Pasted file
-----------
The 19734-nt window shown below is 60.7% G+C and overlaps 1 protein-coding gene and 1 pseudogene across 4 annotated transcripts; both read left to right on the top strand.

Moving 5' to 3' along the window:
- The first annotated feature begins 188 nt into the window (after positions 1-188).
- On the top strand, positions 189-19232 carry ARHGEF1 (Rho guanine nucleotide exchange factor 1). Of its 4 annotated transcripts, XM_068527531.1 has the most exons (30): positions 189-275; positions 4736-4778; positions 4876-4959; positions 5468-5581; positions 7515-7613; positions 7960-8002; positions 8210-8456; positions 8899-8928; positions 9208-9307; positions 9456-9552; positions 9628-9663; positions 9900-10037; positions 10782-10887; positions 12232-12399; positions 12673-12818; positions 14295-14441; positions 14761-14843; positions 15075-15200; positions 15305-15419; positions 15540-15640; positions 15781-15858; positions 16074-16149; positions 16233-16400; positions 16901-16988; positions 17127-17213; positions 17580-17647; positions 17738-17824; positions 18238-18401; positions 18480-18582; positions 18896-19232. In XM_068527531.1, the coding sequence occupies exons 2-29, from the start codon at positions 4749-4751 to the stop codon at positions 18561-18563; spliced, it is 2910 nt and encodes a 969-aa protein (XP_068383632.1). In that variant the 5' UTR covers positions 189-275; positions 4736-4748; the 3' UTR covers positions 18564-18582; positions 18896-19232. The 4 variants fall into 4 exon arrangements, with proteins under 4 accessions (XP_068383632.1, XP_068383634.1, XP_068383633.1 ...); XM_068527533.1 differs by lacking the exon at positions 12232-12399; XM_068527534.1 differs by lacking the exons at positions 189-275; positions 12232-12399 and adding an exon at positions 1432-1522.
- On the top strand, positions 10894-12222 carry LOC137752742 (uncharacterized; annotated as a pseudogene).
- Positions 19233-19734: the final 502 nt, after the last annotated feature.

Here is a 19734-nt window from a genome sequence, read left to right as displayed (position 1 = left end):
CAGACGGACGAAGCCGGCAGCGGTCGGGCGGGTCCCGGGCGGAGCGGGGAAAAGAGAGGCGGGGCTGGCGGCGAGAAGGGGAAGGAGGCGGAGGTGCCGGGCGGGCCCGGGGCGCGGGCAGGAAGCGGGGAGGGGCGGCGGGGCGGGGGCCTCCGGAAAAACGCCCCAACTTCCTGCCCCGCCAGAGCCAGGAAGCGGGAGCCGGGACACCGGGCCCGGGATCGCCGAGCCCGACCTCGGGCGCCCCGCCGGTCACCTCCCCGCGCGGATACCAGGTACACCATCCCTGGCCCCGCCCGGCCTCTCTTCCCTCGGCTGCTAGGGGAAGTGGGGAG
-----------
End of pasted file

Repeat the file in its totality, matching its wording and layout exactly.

The 19734-nt window shown below is 60.7% G+C and overlaps 1 protein-coding gene and 1 pseudogene across 4 annotated transcripts; both read left to right on the top strand.

Moving 5' to 3' along the window:
- The first annotated feature begins 188 nt into the window (after positions 1-188).
- On the top strand, positions 189-19232 carry ARHGEF1 (Rho guanine nucleotide exchange factor 1). Of its 4 annotated transcripts, XM_068527531.1 has the most exons (30): positions 189-275; positions 4736-4778; positions 4876-4959; positions 5468-5581; positions 7515-7613; positions 7960-8002; positions 8210-8456; positions 8899-8928; positions 9208-9307; positions 9456-9552; positions 9628-9663; positions 9900-10037; positions 10782-10887; positions 12232-12399; positions 12673-12818; positions 14295-14441; positions 14761-14843; positions 15075-15200; positions 15305-15419; positions 15540-15640; positions 15781-15858; positions 16074-16149; positions 16233-16400; positions 16901-16988; positions 17127-17213; positions 17580-17647; positions 17738-17824; positions 18238-18401; positions 18480-18582; positions 18896-19232. In XM_068527531.1, the coding sequence occupies exons 2-29, from the start codon at positions 4749-4751 to the stop codon at positions 18561-18563; spliced, it is 2910 nt and encodes a 969-aa protein (XP_068383632.1). In that variant the 5' UTR covers positions 189-275; positions 4736-4748; the 3' UTR covers positions 18564-18582; positions 18896-19232. The 4 variants fall into 4 exon arrangements, with proteins under 4 accessions (XP_068383632.1, XP_068383634.1, XP_068383633.1 ...); XM_068527533.1 differs by lacking the exon at positions 12232-12399; XM_068527534.1 differs by lacking the exons at positions 189-275; positions 12232-12399 and adding an exon at positions 1432-1522.
- On the top strand, positions 10894-12222 carry LOC137752742 (uncharacterized; annotated as a pseudogene).
- Positions 19233-19734: the final 502 nt, after the last annotated feature.

Here is a 19734-nt window from a genome sequence, read left to right as displayed (position 1 = left end):
CAGACGGACGAAGCCGGCAGCGGTCGGGCGGGTCCCGGGCGGAGCGGGGAAAAGAGAGGCGGGGCTGGCGGCGAGAAGGGGAAGGAGGCGGAGGTGCCGGGCGGGCCCGGGGCGCGGGCAGGAAGCGGGGAGGGGCGGCGGGGCGGGGGCCTCCGGAAAAACGCCCCAACTTCCTGCCCCGCCAGAGCCAGGAAGCGGGAGCCGGGACACCGGGCCCGGGATCGCCGAGCCCGACCTCGGGCGCCCCGCCGGTCACCTCCCCGCGCGGATACCAGGTACACCATCCCTGGCCCCGCCCGGCCTCTCTTCCCTCGGCTGCTAGGGGAAGTGGGGAG